When movement is impaired due to swelling—and the lymph vessels are already damaged due to surgery or radiation—lymph isn't pushed toward the lymph nodes for filtering. Instead, it collects in the spaces between muscles and joints.

LLLT was shown in one animal study to increase the regeneration of the lymphatic system during wound healing. Researchers compared the progress of a surgical incision in two groups of mice, and found significantly faster regeneration of the veins and lymph vessel, and reduced edema in the treated mice.

LLLT is believed to stimulate lymphatic motricity (movement), lymphangiogenesis, and macrophage activity, and soften fibrotic tissues, improving contractility in the tissues that assist with lymph transport through the lymphatic vessels. These mechanisms increase the movement of pooled fluid from the extracellular spaces into the lymphatic system for transport.


After the skin has been cut in surgery, the body’s emergency response is to close the wound as quickly as possible, even if it is sutured. The body mobilizes the production of collagen, which is the primary protein responsible for the structure of the skin. In its haste to close the wound, the normal organization of collagen becomes less of a priority than getting the wound closed so infection can’t set in.

Collagen then clumps together to form thickened and less elastic skin: a scar. Surgical scars can hinder movement and cause damage to lymphatic vessels, which can contribute to poor lymphatic pumping.

Reducing scars can help increase range of motion and encourage pain-free movement, which will, in turn, stimulate the flow of lymph.

LLLT supports normal organization of collagen to form normal skin. Normal healthy skin is made up of an organized latticework of collagen proteins that hold up the epidermal layer. Red light improves energy production in fibroblasts, which are the cells responsible for producing collagen. Over time, as cells within the incision scar naturally die off, they will be replaced with normal skin. Eventually, the scar can soften to the point it no longer impedes movement.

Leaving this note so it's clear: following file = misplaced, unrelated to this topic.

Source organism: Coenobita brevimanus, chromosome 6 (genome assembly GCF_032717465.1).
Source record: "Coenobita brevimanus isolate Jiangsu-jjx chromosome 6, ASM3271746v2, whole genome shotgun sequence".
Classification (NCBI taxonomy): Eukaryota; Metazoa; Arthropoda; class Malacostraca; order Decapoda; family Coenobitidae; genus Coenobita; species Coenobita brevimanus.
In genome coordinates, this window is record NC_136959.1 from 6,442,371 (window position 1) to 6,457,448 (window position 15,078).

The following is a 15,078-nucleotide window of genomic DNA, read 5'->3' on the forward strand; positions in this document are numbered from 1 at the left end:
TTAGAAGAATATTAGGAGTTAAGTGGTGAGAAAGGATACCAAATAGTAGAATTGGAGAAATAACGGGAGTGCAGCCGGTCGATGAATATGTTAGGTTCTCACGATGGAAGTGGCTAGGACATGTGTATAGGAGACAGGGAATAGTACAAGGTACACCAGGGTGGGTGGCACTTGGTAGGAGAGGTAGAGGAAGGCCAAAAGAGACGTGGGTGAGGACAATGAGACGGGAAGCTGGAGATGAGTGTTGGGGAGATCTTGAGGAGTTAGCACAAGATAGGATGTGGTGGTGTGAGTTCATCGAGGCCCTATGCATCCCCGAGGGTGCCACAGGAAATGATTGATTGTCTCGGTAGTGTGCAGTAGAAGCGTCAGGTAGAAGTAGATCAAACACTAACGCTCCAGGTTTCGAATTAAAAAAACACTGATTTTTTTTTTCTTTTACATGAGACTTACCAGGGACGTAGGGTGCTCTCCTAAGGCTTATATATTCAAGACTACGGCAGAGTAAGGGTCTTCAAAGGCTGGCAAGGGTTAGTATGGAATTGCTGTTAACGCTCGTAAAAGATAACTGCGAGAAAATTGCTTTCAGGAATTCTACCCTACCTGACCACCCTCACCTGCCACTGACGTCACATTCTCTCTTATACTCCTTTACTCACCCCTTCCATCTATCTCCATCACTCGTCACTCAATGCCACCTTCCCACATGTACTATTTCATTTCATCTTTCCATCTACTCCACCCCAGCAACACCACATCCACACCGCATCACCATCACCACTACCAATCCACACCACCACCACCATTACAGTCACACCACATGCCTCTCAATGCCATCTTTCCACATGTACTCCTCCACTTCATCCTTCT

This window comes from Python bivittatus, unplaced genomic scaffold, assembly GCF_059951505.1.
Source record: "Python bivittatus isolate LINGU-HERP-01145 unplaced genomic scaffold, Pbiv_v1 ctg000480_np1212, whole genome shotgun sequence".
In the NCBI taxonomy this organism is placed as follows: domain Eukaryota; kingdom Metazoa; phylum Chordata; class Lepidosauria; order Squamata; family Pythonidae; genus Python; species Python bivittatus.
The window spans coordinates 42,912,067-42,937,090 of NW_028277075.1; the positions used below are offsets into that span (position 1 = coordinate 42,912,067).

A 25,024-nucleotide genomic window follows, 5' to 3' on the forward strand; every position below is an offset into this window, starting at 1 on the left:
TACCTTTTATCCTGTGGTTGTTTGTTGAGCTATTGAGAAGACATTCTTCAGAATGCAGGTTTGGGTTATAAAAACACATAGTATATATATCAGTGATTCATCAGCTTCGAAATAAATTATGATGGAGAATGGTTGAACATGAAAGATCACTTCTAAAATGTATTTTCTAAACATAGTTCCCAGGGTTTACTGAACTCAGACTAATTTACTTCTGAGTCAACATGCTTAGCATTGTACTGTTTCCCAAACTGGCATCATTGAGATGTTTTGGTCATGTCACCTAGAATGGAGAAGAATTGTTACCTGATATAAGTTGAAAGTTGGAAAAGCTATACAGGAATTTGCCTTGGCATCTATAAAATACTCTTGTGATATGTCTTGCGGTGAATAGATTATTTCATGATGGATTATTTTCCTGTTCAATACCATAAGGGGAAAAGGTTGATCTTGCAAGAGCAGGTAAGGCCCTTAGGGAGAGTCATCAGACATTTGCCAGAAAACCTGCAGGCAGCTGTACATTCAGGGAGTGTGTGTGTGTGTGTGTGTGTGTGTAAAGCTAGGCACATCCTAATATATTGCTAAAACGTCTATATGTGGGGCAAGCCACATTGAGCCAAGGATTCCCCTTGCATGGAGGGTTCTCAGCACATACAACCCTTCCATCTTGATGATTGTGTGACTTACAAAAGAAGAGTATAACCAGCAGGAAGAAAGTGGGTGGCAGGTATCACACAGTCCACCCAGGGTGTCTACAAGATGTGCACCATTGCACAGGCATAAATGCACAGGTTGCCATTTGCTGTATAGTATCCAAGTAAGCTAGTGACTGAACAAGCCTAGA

Lymphedema can be psychologically devastating, especially if it is chronic. Reducing depression is an important part of the healing process. Many women who have undergone breast cancer treatment feel anxiety and depression related to lymphedema, as well as fatigue, and a fear of cancer recurring. Chronic stress is physically harmful and should be mitigated to facilitate healing.

A 2019 study examined the effectiveness of LLLT treatment among 22 breast cancer patients who suffered from lymphedema. Half of the women received LLLT along with complete decongestive therapy; the control group received CDT and placebo therapy. Twelve months later, those in the LLLT group reported less emotional distress and improved self-perception compared with the control group.


The human body is about 60 percent water. Most of this is within cells, but about 30 percent is outside cells and is known as interstitial fluid.

The interstitium is a network of fluid-filled spaces between cells. It is found throughout the body mostly in connective tissue, but also under the skin, between the organs, and around muscles. This “empty” space in the body, which was only discovered in 2015, is not empty; rather, it is filled with fluid, including lymph. This network is supported by a lattice of collagen.

Near-infrared light can penetrate deeper into the body because of its longer wavelengths. One 2019 study found that treatment with NIR light stimulates interstitial flow and supports healthy collagen formation of an open latticework that ensures the free movement of fluid throughout the body.

The Takeaway

LLLT increases lymph flow, which prevents lymph from collecting in the body’s tissues. Along with reduced inflammation and increased circulation, improved lymph flow helps the body flush this excess liquid and reduces the circumference and volume of the affected limb(s).

Reduced swelling leads to pressure relief. As the affected area releases fluid, the skin softens, which helps to reduce pain and increase range of motion.

You may experience superior and accelerated results when LLLT is used as a complementary therapy to CDT. This approach targets both immediate relief from the edema, as well as promotes normal lymph vessel functioning.

Long-term, maintenance therapy such as regular exercise combined with LLLT, can keep your lymphatic system functioning normally.

If you have been experiencing lymphedema and you are not getting the results that you would like with any other treatments, then maybe give red light therapy a try. We have different package options to fit your needs too so stop in and see us, if this is something that interests you.